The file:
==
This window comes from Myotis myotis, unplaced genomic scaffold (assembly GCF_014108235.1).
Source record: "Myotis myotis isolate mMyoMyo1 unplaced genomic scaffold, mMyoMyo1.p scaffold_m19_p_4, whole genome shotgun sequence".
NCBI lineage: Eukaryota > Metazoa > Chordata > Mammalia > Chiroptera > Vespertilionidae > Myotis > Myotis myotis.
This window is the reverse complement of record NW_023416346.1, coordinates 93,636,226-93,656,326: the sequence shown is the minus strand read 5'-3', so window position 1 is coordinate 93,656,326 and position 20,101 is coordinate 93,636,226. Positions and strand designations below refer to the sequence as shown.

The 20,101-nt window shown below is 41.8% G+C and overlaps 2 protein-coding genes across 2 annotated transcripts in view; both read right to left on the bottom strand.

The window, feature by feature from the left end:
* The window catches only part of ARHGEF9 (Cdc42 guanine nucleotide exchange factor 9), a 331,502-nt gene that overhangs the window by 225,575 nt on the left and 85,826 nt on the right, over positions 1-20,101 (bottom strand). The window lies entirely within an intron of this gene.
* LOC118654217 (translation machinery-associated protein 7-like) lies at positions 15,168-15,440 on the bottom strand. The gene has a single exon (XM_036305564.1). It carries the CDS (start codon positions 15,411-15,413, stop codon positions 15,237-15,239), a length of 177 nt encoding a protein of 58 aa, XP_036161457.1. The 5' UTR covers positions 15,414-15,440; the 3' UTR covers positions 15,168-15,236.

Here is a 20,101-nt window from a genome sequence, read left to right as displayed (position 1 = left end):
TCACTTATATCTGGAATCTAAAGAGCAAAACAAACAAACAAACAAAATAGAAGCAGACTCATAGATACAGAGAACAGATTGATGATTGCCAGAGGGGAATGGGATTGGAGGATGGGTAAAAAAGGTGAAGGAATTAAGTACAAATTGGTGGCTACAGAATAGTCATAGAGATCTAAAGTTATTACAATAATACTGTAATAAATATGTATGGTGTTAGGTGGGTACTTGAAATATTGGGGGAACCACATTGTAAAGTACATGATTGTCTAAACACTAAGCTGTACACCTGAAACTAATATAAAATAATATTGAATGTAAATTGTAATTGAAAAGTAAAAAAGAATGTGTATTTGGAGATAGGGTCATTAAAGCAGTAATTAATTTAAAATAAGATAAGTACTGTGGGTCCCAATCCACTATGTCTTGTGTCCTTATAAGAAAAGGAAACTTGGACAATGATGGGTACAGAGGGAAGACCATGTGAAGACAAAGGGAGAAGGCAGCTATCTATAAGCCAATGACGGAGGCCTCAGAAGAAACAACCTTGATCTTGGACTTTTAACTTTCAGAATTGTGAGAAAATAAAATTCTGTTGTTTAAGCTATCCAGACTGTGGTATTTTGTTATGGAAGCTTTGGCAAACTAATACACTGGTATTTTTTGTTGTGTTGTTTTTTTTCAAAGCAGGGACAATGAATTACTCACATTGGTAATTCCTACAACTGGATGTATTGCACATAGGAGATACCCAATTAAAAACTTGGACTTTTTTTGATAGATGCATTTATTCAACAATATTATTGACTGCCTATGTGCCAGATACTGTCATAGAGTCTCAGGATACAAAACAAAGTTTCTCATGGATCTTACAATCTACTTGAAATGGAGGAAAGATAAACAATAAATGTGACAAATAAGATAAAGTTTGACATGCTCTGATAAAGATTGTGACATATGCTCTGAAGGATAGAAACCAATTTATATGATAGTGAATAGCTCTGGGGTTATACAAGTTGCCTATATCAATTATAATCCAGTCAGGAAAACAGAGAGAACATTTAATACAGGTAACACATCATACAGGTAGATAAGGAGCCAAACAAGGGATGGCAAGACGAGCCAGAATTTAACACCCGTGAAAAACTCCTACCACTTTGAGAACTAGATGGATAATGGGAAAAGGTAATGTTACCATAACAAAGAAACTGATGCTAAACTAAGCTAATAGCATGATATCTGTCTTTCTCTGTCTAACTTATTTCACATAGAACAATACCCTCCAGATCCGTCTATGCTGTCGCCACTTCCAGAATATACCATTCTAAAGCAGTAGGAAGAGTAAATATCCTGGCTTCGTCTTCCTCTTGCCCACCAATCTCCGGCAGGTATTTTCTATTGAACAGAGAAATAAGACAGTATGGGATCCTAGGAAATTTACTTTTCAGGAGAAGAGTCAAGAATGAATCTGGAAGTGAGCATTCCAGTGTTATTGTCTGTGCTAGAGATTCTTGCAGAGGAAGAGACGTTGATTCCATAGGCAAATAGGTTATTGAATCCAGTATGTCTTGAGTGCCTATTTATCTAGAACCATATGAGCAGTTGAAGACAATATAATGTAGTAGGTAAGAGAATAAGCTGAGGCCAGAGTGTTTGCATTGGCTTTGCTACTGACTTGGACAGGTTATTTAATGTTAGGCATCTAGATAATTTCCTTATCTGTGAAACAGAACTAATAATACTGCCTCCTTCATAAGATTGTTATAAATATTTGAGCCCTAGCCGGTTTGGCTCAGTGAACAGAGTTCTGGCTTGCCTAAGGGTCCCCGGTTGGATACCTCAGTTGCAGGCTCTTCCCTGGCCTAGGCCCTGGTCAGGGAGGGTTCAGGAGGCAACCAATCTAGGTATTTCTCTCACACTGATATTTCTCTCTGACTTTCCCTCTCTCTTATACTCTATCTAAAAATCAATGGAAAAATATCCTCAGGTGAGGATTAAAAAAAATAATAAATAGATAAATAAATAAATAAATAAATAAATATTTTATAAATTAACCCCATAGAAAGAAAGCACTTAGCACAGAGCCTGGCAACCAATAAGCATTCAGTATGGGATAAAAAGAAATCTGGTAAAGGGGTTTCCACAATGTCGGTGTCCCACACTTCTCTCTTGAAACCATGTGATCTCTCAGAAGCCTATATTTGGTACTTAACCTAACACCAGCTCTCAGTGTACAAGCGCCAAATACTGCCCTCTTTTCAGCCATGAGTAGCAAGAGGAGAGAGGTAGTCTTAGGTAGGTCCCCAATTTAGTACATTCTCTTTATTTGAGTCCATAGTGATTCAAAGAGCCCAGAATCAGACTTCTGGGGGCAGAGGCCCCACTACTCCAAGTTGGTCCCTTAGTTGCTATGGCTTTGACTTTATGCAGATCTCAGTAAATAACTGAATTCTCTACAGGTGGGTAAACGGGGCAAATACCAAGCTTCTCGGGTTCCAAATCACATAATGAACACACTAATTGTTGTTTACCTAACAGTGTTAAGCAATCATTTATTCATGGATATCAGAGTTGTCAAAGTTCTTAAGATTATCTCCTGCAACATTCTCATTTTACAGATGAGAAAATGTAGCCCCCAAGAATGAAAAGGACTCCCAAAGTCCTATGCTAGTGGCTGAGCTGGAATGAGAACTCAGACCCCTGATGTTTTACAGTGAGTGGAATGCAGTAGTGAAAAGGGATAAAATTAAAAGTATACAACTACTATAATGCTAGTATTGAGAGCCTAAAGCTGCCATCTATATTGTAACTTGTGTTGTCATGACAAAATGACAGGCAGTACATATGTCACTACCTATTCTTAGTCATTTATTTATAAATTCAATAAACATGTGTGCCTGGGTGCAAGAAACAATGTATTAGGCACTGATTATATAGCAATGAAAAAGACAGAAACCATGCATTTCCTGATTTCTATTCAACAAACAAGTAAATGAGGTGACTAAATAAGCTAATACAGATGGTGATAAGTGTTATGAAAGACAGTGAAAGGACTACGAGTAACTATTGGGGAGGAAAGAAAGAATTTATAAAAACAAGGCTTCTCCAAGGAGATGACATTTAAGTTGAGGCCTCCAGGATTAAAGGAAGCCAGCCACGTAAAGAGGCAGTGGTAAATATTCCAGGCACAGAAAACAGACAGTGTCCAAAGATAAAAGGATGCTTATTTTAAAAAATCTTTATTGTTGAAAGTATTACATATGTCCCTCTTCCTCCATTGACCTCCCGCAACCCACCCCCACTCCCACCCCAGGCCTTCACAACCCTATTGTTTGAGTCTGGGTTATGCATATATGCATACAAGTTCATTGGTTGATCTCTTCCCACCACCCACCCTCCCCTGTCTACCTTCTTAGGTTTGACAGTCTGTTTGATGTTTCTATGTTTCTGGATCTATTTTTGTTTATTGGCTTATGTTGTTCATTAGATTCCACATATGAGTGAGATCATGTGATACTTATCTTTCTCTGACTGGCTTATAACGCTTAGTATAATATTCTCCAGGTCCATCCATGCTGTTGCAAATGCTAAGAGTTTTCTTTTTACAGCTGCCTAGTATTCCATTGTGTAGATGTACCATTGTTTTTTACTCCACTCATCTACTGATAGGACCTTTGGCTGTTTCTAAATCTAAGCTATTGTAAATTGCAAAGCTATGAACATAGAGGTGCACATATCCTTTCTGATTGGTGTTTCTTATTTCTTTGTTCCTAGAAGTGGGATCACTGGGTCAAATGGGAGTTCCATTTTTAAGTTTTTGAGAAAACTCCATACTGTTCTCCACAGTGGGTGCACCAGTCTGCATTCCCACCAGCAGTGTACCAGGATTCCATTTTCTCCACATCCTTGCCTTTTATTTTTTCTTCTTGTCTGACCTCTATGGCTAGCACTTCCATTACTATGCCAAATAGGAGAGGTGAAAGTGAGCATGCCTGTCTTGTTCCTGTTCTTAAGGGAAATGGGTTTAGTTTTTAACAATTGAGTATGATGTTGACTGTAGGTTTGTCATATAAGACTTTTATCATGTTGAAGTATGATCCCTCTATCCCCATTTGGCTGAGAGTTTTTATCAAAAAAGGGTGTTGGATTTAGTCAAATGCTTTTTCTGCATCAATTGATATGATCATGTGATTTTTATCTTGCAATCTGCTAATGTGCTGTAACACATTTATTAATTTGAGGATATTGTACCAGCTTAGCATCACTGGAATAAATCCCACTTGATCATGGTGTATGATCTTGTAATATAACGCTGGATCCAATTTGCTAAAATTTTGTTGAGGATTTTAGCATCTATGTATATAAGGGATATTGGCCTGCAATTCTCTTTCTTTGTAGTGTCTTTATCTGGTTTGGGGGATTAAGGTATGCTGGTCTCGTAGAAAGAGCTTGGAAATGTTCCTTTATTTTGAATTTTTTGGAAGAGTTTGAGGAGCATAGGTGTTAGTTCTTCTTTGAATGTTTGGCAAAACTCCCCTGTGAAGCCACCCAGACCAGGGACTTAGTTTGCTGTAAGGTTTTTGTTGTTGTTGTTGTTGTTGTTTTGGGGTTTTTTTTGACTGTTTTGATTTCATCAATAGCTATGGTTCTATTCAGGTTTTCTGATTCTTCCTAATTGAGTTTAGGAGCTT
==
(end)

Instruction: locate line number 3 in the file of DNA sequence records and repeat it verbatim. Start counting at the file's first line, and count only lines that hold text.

NCBI lineage: Eukaryota > Metazoa > Chordata > Mammalia > Chiroptera > Vespertilionidae > Myotis > Myotis myotis.